Evening falls, and rooms grow dark,
then light. Through the open window,
a cricket starts up its whirring. Steam rises
from the kettle. The tea grows stronger –
no words today: a tightness around
the throat. A weight like a thrown stone.
Sprigged flowers. What has the mind
to do with such wallpaper? No way
to knuckle through to its imaginary
elsewhere – like Marvell’s green, a screen
eye goes out through into its living place.
I’ve spent too long in the house.
In the night, memory’s garden coalesces.
On another island, peaks pushed together,
then abandoned: a child’s careless empire.
The creeping moss, deep over cottages
puzzled from rocks rank with burning peat
and livestock; the curtained beds are hollowed.
Heaps of stone. Heaps of ash. A shovel.
Ice wind off the sea. Memory says:
move this. The morning’s work. I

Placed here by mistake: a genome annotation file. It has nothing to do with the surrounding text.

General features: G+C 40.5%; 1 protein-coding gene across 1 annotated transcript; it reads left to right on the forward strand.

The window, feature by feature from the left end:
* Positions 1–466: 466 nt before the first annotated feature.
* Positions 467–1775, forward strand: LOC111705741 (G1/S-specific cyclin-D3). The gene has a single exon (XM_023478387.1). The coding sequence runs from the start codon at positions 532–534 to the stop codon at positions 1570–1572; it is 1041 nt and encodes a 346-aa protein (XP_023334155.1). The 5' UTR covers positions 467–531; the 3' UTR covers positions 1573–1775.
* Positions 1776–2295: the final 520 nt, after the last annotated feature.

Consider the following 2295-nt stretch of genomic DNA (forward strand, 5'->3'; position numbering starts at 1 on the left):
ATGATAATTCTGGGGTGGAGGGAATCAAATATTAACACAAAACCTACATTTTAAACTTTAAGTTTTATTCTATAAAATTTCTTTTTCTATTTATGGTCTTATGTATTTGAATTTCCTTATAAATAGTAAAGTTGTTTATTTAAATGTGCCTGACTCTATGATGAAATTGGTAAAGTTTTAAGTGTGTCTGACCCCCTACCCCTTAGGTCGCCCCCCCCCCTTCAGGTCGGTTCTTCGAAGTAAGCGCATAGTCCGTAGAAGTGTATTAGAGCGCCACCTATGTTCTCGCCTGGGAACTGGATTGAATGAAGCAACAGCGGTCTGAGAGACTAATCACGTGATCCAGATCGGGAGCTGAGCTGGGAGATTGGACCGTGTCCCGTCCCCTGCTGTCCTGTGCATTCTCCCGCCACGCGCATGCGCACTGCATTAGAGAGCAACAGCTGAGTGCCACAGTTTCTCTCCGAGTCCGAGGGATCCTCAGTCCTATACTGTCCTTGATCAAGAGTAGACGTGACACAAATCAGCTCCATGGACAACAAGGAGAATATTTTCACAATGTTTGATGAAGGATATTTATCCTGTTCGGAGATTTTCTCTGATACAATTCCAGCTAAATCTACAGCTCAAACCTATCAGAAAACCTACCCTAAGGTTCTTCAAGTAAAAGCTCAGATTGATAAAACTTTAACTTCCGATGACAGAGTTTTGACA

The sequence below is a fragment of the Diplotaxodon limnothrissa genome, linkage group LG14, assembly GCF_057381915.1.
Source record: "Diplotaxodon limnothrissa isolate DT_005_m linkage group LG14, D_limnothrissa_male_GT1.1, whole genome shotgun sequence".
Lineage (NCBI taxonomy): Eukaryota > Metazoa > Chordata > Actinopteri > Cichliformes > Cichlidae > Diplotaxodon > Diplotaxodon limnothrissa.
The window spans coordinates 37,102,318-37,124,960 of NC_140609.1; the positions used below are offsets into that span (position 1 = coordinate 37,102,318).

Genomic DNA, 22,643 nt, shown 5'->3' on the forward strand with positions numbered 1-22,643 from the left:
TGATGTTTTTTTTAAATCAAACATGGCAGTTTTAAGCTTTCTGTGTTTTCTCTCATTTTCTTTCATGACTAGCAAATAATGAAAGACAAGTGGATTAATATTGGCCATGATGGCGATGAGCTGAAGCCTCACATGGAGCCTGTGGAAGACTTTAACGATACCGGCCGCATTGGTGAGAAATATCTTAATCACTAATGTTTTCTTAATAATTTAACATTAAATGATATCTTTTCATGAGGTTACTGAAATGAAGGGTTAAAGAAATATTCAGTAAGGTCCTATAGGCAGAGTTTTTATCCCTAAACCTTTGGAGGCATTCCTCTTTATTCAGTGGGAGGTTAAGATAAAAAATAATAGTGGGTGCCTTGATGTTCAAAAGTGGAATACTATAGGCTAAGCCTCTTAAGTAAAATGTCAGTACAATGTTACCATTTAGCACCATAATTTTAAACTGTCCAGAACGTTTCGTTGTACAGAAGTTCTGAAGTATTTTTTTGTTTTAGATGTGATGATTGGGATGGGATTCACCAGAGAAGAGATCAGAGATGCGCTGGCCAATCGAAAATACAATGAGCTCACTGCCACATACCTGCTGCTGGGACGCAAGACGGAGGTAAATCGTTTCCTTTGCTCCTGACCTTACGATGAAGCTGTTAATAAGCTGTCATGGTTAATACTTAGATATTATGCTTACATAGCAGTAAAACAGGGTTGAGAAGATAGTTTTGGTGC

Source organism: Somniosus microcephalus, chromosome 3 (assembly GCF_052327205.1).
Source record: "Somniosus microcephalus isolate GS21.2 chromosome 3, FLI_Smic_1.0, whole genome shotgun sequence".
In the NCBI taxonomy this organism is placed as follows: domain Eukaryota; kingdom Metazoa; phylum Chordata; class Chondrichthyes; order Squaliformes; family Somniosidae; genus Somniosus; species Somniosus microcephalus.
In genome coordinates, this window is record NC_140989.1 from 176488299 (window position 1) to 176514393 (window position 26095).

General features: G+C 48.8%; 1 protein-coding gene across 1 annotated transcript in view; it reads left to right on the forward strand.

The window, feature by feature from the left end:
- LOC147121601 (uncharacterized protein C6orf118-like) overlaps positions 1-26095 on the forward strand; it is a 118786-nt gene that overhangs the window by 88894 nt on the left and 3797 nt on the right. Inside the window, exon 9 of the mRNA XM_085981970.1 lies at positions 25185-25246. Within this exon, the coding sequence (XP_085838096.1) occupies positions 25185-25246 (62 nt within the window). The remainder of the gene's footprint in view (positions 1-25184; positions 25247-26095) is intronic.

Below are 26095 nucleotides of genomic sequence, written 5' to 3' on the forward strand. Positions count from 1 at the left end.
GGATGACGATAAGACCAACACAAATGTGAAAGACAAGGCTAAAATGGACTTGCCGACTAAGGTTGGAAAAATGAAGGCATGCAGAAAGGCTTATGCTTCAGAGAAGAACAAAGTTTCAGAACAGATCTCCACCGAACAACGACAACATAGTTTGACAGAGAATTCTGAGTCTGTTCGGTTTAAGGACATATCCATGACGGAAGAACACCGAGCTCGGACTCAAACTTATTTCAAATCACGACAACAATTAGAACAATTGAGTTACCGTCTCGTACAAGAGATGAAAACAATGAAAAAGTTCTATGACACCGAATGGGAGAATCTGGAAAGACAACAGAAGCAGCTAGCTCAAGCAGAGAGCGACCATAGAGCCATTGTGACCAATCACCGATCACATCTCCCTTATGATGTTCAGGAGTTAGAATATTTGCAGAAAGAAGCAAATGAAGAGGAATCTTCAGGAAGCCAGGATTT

sit at the desk. Its landscape is grey-
green spores spreading out of the dream
place, its growing shadow. Its bloom.
The rot runs deep. We slice at dead
tissue, find only blackness – an eclipse
in the star-pinned night. Light glancing
off a window swung open across the bay:
a clean blade of hurt. We break ourselves
open. The world pours in, feeds on the void.
I mean: this window, open. Night sounds
in the room. Out there the sea is turning
its cut surface back into its whole flesh
tirelessly over the sand, the sand keeps
repeating its sound of an in-drawn breath.
Night so dark stars slide down the glass.
Dew swollen like jewels on webs,
strung taut across invisible threads.
On the shelf, a family of glass jars
enclose damp soil, stones, ferns smaller
than a secret thought. In the Surgeons Hall
they display a gnarled foot, an abscessed tongue –
The tongue speaks. It wants to speak
of the fern: image infolding mind, mind’s
green fractal of itself. It wants to speak
of the stone: O. Self-sufficing.
In the mouth of the glass it wants to speak.
It speaks blotch. Says: This. This.
Note: This poem is a collaboration between Eileen Chong and Lisa Gorton. Following the theme ‘Generosities of Spirit’, the two poets responded to each other’s work, however it unfolded, each contributing three couplets in turn across four parts. This was meant as a creative act of trust and responsiveness.